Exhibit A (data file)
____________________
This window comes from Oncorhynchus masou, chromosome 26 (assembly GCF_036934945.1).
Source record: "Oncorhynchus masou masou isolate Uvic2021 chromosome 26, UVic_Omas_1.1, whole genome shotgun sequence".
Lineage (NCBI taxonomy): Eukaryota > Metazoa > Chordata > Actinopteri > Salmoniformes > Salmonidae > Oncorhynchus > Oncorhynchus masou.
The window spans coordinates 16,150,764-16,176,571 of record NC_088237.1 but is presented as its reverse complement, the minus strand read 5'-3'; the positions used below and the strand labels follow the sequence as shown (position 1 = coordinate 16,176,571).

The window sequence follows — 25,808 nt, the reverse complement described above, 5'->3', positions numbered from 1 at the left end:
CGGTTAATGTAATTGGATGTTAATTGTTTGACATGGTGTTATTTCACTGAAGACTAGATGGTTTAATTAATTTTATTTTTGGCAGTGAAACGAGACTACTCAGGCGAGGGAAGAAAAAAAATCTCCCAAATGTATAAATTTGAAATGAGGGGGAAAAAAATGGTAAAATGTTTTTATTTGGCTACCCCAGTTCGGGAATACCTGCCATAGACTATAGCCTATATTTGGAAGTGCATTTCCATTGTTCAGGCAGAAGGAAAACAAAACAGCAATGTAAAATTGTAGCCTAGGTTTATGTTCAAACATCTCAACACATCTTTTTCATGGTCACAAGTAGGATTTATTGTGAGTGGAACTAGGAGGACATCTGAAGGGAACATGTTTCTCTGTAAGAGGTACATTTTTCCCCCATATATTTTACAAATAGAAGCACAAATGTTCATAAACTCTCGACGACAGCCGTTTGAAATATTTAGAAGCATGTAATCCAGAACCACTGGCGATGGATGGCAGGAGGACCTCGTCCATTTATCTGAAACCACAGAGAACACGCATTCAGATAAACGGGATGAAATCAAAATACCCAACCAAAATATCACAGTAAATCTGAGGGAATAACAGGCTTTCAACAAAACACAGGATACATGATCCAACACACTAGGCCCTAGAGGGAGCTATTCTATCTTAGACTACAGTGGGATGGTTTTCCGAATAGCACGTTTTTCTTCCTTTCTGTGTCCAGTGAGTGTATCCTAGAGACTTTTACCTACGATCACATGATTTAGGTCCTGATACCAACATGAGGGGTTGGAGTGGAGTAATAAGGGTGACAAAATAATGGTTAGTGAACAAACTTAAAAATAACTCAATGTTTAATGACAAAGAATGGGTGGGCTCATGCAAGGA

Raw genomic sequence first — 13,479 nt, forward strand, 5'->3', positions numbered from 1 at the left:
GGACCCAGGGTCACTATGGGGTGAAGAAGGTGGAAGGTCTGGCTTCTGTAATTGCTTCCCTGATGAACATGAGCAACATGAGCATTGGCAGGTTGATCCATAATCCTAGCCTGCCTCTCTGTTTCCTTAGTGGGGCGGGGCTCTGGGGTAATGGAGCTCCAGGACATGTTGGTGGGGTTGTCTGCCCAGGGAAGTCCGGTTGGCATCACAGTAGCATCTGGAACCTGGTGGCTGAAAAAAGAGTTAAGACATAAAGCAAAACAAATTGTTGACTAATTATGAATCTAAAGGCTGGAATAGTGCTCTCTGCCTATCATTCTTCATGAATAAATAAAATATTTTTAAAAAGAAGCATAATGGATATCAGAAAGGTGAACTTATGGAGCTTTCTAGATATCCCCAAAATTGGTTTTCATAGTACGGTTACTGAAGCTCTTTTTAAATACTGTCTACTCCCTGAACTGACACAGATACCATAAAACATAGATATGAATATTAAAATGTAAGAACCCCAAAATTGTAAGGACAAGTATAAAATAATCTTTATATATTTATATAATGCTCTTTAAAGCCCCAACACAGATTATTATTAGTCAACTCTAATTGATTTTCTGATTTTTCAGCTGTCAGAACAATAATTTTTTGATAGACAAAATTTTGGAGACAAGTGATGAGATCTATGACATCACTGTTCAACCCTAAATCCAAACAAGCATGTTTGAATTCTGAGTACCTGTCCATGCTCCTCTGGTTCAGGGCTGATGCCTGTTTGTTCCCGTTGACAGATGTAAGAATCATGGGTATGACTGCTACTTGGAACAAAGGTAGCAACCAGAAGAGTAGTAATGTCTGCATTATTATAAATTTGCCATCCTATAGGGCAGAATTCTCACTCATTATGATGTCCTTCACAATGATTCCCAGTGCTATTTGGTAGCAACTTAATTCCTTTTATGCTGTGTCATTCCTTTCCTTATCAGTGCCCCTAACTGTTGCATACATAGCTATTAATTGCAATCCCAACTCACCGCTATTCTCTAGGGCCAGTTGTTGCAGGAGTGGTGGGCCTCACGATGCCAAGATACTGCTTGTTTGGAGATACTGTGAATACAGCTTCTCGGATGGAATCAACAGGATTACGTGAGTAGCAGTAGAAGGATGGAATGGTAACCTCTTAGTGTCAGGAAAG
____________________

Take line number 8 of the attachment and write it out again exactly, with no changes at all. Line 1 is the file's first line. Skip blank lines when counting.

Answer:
GGACCCAGGGTCACTATGGGGTGAAGAAGGTGGAAGGTCTGGCTTCTGTAATTGCTTCCCTGATGAACATGAGCAACATGAGCATTGGCAGGTTGATCCATAATCCTAGCCTGCCTCTCTGTTTCCTTAGTGGGGCGGGGCTCTGGGGTAATGGAGCTCCAGGACATGTTGGTGGGGTTGTCTGCCCAGGGAAGTCCGGTTGGCATCACAGTAGCATCTGGAACCTGGTGGCTGAAAAAAGAGTTAAGACATAAAGCAAAACAAATTGTTGACTAATTATGAATCTAAAGGCTGGAATAGTGCTCTCTGCCTATCATTCTTCATGAATAAATAAAATATTTTTAAAAAGAAGCATAATGGATATCAGAAAGGTGAACTTATGGAGCTTTCTAGATATCCCCAAAATTGGTTTTCATAGTACGGTTACTGAAGCTCTTTTTAAATACTGTCTACTCCCTGAACTGACACAGATACCATAAAACATAGATATGAATATTAAAATGTAAGAACCCCAAAATTGTAAGGACAAGTATAAAATAATCTTTATATATTTATATAATGCTCTTTAAAGCCCCAACACAGATTATTATTAGTCAACTCTAATTGATTTTCTGATTTTTCAGCTGTCAGAACAATAATTTTTTGATAGACAAAATTTTGGAGACAAGTGATGAGATCTATGACATCACTGTTCAACCCTAAATCCAAACAAGCATGTTTGAATTCTGAGTACCTGTCCATGCTCCTCTGGTTCAGGGCTGATGCCTGTTTGTTCCCGTTGACAGATGTAAGAATCATGGGTATGACTGCTACTTGGAACAAAGGTAGCAACCAGAAGAGTAGTAATGTCTGCATTATTATAAATTTGCCATCCTATAGGGCAGAATTCTCACTCATTATGATGTCCTTCACAATGATTCCCAGTGCTATTTGGTAGCAACTTAATTCCTTTTATGCTGTGTCATTCCTTTCCTTATCAGTGCCCCTAACTGTTGCATACATAGCTATTAATTGCAATCCCAACTCACCGCTATTCTCTAGGGCCAGTTGTTGCAGGAGTGGTGGGCCTCACGATGCCAAGATACTGCTTGTTTGGAGATACTGTGAATACAGCTTCTCGGATGGAATCAACAGGATTACGTGAGTAGCAGTAGAAGGATGGAATGGTAACCTCTTAGTGTCAGGAAAG